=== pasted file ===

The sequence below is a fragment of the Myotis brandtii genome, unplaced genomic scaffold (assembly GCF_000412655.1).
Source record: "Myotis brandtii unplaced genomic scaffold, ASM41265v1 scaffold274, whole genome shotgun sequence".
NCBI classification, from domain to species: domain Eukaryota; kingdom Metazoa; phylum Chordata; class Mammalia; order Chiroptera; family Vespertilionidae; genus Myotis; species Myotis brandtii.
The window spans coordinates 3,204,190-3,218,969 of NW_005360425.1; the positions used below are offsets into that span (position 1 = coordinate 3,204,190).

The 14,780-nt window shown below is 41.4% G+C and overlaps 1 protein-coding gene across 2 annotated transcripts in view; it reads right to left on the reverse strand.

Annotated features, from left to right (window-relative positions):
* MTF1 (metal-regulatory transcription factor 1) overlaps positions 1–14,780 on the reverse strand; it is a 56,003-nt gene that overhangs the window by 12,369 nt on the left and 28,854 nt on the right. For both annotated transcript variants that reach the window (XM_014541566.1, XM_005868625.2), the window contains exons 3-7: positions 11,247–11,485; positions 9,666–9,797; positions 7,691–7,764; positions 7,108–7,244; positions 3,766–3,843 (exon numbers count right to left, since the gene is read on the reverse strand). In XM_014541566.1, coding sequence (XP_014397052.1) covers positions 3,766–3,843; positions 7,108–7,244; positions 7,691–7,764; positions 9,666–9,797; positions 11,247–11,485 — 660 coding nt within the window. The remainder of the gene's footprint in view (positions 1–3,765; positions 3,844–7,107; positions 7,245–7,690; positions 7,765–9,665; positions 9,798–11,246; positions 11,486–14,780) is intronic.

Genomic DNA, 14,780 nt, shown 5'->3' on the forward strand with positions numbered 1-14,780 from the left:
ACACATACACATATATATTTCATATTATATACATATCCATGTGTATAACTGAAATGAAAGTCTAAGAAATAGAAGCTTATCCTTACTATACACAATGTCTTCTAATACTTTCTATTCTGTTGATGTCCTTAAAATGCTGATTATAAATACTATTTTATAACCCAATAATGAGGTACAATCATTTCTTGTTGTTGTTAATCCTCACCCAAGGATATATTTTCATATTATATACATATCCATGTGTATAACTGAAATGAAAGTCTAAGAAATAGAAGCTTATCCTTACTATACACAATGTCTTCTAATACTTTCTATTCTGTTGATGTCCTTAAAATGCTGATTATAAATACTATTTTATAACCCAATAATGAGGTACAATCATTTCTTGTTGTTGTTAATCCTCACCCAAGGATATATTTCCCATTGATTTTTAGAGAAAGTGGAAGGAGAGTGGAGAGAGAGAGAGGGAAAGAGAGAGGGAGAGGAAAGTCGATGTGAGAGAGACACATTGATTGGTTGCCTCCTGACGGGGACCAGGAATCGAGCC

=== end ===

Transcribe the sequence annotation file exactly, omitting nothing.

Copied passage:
The sequence below is a fragment of the Myotis brandtii genome, unplaced genomic scaffold (assembly GCF_000412655.1).
Source record: "Myotis brandtii unplaced genomic scaffold, ASM41265v1 scaffold274, whole genome shotgun sequence".
NCBI classification, from domain to species: domain Eukaryota; kingdom Metazoa; phylum Chordata; class Mammalia; order Chiroptera; family Vespertilionidae; genus Myotis; species Myotis brandtii.
The window spans coordinates 3,204,190-3,218,969 of NW_005360425.1; the positions used below are offsets into that span (position 1 = coordinate 3,204,190).

The 14,780-nt window shown below is 41.4% G+C and overlaps 1 protein-coding gene across 2 annotated transcripts in view; it reads right to left on the reverse strand.

Annotated features, from left to right (window-relative positions):
* MTF1 (metal-regulatory transcription factor 1) overlaps positions 1–14,780 on the reverse strand; it is a 56,003-nt gene that overhangs the window by 12,369 nt on the left and 28,854 nt on the right. For both annotated transcript variants that reach the window (XM_014541566.1, XM_005868625.2), the window contains exons 3-7: positions 11,247–11,485; positions 9,666–9,797; positions 7,691–7,764; positions 7,108–7,244; positions 3,766–3,843 (exon numbers count right to left, since the gene is read on the reverse strand). In XM_014541566.1, coding sequence (XP_014397052.1) covers positions 3,766–3,843; positions 7,108–7,244; positions 7,691–7,764; positions 9,666–9,797; positions 11,247–11,485 — 660 coding nt within the window. The remainder of the gene's footprint in view (positions 1–3,765; positions 3,844–7,107; positions 7,245–7,690; positions 7,765–9,665; positions 9,798–11,246; positions 11,486–14,780) is intronic.

Genomic DNA, 14,780 nt, shown 5'->3' on the forward strand with positions numbered 1-14,780 from the left:
ACACATACACATATATATTTCATATTATATACATATCCATGTGTATAACTGAAATGAAAGTCTAAGAAATAGAAGCTTATCCTTACTATACACAATGTCTTCTAATACTTTCTATTCTGTTGATGTCCTTAAAATGCTGATTATAAATACTATTTTATAACCCAATAATGAGGTACAATCATTTCTTGTTGTTGTTAATCCTCACCCAAGGATATATTTTCATATTATATACATATCCATGTGTATAACTGAAATGAAAGTCTAAGAAATAGAAGCTTATCCTTACTATACACAATGTCTTCTAATACTTTCTATTCTGTTGATGTCCTTAAAATGCTGATTATAAATACTATTTTATAACCCAATAATGAGGTACAATCATTTCTTGTTGTTGTTAATCCTCACCCAAGGATATATTTCCCATTGATTTTTAGAGAAAGTGGAAGGAGAGTGGAGAGAGAGAGAGGGAAAGAGAGAGGGAGAGGAAAGTCGATGTGAGAGAGACACATTGATTGGTTGCCTCCTGACGGGGACCAGGAATCGAGCC